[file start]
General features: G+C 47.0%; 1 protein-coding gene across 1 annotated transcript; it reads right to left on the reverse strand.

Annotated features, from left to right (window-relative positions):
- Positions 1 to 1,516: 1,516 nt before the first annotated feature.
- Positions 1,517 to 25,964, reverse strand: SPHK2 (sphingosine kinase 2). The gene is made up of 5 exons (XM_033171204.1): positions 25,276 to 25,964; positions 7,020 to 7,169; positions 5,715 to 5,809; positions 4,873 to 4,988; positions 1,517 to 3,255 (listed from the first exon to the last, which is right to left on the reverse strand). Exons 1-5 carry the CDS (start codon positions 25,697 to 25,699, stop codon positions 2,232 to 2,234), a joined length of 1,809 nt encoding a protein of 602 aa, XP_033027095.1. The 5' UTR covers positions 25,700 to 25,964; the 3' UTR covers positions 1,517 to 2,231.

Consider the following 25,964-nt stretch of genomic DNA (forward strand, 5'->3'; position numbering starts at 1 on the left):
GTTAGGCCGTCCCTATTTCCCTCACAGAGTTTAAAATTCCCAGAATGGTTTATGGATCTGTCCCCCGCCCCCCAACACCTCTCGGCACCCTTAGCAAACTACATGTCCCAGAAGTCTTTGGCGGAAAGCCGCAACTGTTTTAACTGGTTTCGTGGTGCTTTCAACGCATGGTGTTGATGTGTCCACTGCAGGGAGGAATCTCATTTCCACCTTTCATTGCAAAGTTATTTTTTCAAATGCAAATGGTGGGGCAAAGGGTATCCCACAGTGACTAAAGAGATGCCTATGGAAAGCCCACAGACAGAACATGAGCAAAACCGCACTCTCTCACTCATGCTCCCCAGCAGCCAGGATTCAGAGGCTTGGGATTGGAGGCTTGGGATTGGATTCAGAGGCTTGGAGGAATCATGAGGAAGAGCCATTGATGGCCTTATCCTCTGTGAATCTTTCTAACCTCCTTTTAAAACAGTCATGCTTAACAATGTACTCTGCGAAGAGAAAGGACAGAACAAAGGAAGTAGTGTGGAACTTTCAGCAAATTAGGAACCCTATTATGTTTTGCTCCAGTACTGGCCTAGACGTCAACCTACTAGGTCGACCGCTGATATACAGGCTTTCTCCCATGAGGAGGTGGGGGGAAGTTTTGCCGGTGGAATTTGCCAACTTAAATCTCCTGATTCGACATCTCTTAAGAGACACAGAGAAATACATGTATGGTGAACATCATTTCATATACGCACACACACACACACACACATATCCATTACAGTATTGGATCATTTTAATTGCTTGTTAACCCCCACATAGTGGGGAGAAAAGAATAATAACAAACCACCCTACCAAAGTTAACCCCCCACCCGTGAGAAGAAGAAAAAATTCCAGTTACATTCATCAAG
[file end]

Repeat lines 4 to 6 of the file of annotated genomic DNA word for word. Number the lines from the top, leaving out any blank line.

- Positions 1,517 to 25,964, reverse strand: SPHK2 (sphingosine kinase 2). The gene is made up of 5 exons (XM_033171204.1): positions 25,276 to 25,964; positions 7,020 to 7,169; positions 5,715 to 5,809; positions 4,873 to 4,988; positions 1,517 to 3,255 (listed from the first exon to the last, which is right to left on the reverse strand). Exons 1-5 carry the CDS (start codon positions 25,697 to 25,699, stop codon positions 2,232 to 2,234), a joined length of 1,809 nt encoding a protein of 602 aa, XP_033027095.1. The 5' UTR covers positions 25,700 to 25,964; the 3' UTR covers positions 1,517 to 2,231.

Consider the following 25,964-nt stretch of genomic DNA (forward strand, 5'->3'; position numbering starts at 1 on the left):
GTTAGGCCGTCCCTATTTCCCTCACAGAGTTTAAAATTCCCAGAATGGTTTATGGATCTGTCCCCCGCCCCCCAACACCTCTCGGCACCCTTAGCAAACTACATGTCCCAGAAGTCTTTGGCGGAAAGCCGCAACTGTTTTAACTGGTTTCGTGGTGCTTTCAACGCATGGTGTTGATGTGTCCACTGCAGGGAGGAATCTCATTTCCACCTTTCATTGCAAAGTTATTTTTTCAAATGCAAATGGTGGGGCAAAGGGTATCCCACAGTGACTAAAGAGATGCCTATGGAAAGCCCACAGACAGAACATGAGCAAAACCGCACTCTCTCACTCATGCTCCCCAGCAGCCAGGATTCAGAGGCTTGGGATTGGAGGCTTGGGATTGGATTCAGAGGCTTGGAGGAATCATGAGGAAGAGCCATTGATGGCCTTATCCTCTGTGAATCTTTCTAACCTCCTTTTAAAACAGTCATGCTTAACAATGTACTCTGCGAAGAGAAAGGACAGAACAAAGGAAGTAGTGTGGAACTTTCAGCAAATTAGGAACCCTATTATGTTTTGCTCCAGTACTGGCCTAGACGTCAACCTACTAGGTCGACCGCTGATATACAGGCTTTCTCCCATGAGGAGGTGGGGGGAAGTTTTGCCGGTGGAATTTGCCAACTTAAATCTCCTGATTCGACATCTCTTAAGAGACACAGAGAAATACATGTATGGTGAACATCATTTCATATACGCACACACACACACACACACATATCCATTACAGTATTGGATCATTTTAATTGCTTGTTAACCCCCACATAGTGGGGAGAAAAGAATAATAACAAACCACCCTACCAAAGTTAACCCCCCACCCGTGAGAAGAAGAAAAAATTCCAGTTACATTCATCAAG